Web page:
3.1. Results of models with =5/3 and 4/3
I will describe the results of the models for which a ratio of specific heats of =5/3 was chosen together with those models of =4/3 because the evolution is very similar. The only exception is model MV: its slow relative bulk velocity of Mach 1.4 produces a significantly more stable flow.
Figs. 2 and 6 show snapshots of the flow velocities and density distribution in the x-y-plane containing the accretor. The velocity pattern as well as the density contours within the shock cone indicate a strongly unstable flow. Also the shock cone itself has many bumps and kinks.
Note how the density contours strongly bend over upstream of the shock (at ) for models N and Q indicating the large gradient as compared to models M and P, where only the contour of is seen to be detached from the shock. The higher densities on the lower side of y (where it is negative) seem to produce an asymmetric shock cone: the lower part of the cone subtends a smaller angle with the -axis than the upper half. However, the quickly varying accretion flow pattern tends to impinge on the shock front and dislodge it. This asymetry has been observed and commented on in Ishii et al. (1993) and Soker & Livio (1984). In the models with smaller (models P and Q) the shock cone tends to be narrower and its minimum distance from the accretor smaller than for the models M and N.
In contrast to what has been said, model MV with a slow (but still supersonic relative velocity), shows a very regular flow pattern: the stagnation point is about 0.3 downstream from the accretor. Matter that comes within this point gets accreted while matter that stays outside just passes the accretor. The mass accretion rate of model MV (cf. Fig. 3) rises slowly and nearly monotonically to saturate close to the Bondi-Hoyle formula value. Only towards the end is there an indication that the flow might become unstable for this model too. The component of interest (z) for the specific angular momentum saturates at about 75% of the value estimated analytically by Eq. (7). This is probably due to the fact that for bulk velocities close to a Mach number of unity the Hoyle-Lyttleton approximation brakes down because a certain fraction of mass is accreted practically spherically symmetrically, i.e. as Bondi tried to describe it with the approximative formula (Bondi, 1952). The other two components (x and y) fluctuate around zero (which is given by the symmetry of the boundary conditions), but indicate at a very early stage that the flow is mildly unstable.
The other 8 models (MS, MF, NS, NF, PS, PF, QS, QF) show very strong fluctuations of the accretion rates of mass and all angular momentum components (Figs. 4, 5, 7, and 8). A variation of factors of two is not uncommon, so the averages stated in Table 1 should be used with care and where possible the standard deviations taken into account. I include the accretion rate plots for all models in order to facilitate the judgement of how representative the average values are for the whole temporal evolution.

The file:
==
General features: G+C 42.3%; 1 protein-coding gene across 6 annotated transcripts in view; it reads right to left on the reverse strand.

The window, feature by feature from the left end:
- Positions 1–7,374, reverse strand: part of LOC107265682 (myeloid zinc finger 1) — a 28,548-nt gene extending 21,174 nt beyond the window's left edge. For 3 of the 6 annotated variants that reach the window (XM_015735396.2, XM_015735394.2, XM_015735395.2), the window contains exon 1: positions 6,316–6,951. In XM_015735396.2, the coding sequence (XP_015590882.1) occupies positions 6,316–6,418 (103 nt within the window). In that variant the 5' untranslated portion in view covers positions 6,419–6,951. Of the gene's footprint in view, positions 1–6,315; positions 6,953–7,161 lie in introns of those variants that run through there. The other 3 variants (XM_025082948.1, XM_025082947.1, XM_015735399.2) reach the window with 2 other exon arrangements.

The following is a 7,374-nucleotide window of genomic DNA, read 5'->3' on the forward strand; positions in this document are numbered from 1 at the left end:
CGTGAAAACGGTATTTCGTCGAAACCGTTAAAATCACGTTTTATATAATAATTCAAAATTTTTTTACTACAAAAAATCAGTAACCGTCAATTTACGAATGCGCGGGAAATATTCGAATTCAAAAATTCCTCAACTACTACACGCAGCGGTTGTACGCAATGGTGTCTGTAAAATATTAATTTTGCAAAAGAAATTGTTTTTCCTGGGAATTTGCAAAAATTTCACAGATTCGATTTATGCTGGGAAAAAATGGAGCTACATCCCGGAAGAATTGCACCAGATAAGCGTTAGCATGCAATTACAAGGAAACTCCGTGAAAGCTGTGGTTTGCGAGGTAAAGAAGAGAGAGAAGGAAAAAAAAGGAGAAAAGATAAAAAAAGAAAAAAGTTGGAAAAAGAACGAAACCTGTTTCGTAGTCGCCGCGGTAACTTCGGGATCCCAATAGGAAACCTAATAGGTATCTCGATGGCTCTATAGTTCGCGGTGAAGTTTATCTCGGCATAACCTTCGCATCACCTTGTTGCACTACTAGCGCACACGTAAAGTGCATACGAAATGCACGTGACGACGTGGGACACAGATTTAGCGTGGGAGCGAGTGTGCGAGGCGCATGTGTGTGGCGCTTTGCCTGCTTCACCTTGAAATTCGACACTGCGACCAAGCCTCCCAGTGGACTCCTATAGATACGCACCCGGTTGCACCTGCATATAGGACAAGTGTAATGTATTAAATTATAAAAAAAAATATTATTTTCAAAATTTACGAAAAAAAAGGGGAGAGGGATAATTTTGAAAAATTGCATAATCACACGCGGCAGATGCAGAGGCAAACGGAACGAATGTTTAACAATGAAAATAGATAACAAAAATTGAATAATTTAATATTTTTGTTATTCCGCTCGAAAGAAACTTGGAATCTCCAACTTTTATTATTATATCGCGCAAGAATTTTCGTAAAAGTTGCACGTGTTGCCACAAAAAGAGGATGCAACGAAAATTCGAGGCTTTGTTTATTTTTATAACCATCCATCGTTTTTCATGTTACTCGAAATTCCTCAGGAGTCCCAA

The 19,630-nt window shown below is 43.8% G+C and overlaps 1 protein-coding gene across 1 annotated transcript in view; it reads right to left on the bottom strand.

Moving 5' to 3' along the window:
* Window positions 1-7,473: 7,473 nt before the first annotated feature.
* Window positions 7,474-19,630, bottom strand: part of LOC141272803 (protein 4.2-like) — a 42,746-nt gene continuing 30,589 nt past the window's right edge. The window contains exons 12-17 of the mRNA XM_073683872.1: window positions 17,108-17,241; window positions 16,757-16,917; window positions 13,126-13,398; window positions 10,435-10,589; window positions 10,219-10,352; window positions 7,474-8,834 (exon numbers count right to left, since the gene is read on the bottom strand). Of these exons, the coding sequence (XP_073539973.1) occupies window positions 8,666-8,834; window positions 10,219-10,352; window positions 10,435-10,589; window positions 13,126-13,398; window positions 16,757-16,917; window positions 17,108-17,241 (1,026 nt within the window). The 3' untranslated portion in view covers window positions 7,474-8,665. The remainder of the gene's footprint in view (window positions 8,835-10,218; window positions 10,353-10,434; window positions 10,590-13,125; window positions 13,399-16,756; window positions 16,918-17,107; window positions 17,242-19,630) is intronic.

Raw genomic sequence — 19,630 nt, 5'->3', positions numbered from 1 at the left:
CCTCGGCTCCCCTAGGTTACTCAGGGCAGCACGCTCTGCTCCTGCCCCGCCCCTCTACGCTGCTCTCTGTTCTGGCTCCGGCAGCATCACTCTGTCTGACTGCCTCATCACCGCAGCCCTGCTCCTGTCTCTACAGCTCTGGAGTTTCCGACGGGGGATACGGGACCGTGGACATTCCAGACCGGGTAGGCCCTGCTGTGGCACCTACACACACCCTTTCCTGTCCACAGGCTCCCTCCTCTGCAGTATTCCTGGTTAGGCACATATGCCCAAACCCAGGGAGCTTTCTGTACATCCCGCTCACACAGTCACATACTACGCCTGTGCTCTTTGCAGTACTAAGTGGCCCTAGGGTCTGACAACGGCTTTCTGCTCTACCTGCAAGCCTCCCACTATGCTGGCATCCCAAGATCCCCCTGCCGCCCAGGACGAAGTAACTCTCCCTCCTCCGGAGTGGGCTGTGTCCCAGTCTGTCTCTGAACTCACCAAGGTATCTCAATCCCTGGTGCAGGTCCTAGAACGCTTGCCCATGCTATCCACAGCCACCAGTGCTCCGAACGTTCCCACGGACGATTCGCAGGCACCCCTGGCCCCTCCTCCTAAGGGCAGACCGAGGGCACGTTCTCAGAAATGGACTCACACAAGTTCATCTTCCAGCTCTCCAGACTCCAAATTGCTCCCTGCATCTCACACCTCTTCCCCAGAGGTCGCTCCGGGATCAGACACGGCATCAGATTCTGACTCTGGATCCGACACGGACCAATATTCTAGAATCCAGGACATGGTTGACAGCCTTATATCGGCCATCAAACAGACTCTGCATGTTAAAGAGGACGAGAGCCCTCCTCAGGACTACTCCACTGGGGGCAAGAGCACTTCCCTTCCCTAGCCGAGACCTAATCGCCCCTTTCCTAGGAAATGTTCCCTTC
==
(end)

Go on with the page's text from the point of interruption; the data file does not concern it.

A few trends can be discerned. All four models MS, MF, PS, PF, i.e. the ones with small display a fairly quiet initial transient phase. The x and y-components of the angular momentum fluctuate mildly around zero and the z-component reaches fairly precisely (to within 10%) the analytic estimate Eq. (7). This shows the applicability of the analytic result only to the initial quasi-stationary state. The models with large do not have this quiet phase but become chaotic much quicker. This decreased stability also produces lower accretion rates for mass as well as lower specific angular momenta. The initial quiet transient phase has already been seen in R1: compare the present models to the ones from R1, IS, JS, KS, LS in Figs. 4, 6, 8, and 9 in R1, respectively.
Note that model PF is one for which the simulation was run fairly long compared to the timescale of fluctuations. This increases the confidence that the average mass accretion rate is a representative value and not a random one of a transient state. The angular momenta, however, still do not display the marginal positive shift that the z-component should have compared to the other two.
No significant difference is observed when comparing two models that only differ in Mach number. However the mass accretion rates are significantly larger in the models with smaller , again ceteris paribus . The same applied to the velocity gradient models of R1, cf. model IS and SS in Figs. 4 and 11 respectively. This dependence of the accretion rate on the adiabatic index is well known for stationary flows from analytic calculations, e.g. Bondi (1952) for spherically symmetric flows and Sects. 5 and 6 and Figs. 9 and 10 in Foglizzo & Ruffert (1997).
3.2. Results of models with =1.01
The first main obvious difference between the nearly isothermal models and the more adiabatic ones is that the shock cone is attached to the accretor, as can be seen in Fig. 10. The pressure around the accretor in this case is not sufficient to push away and support the shock cone. Not even the large density gradient is able to dislodge the shock from touching the surface of the accretor.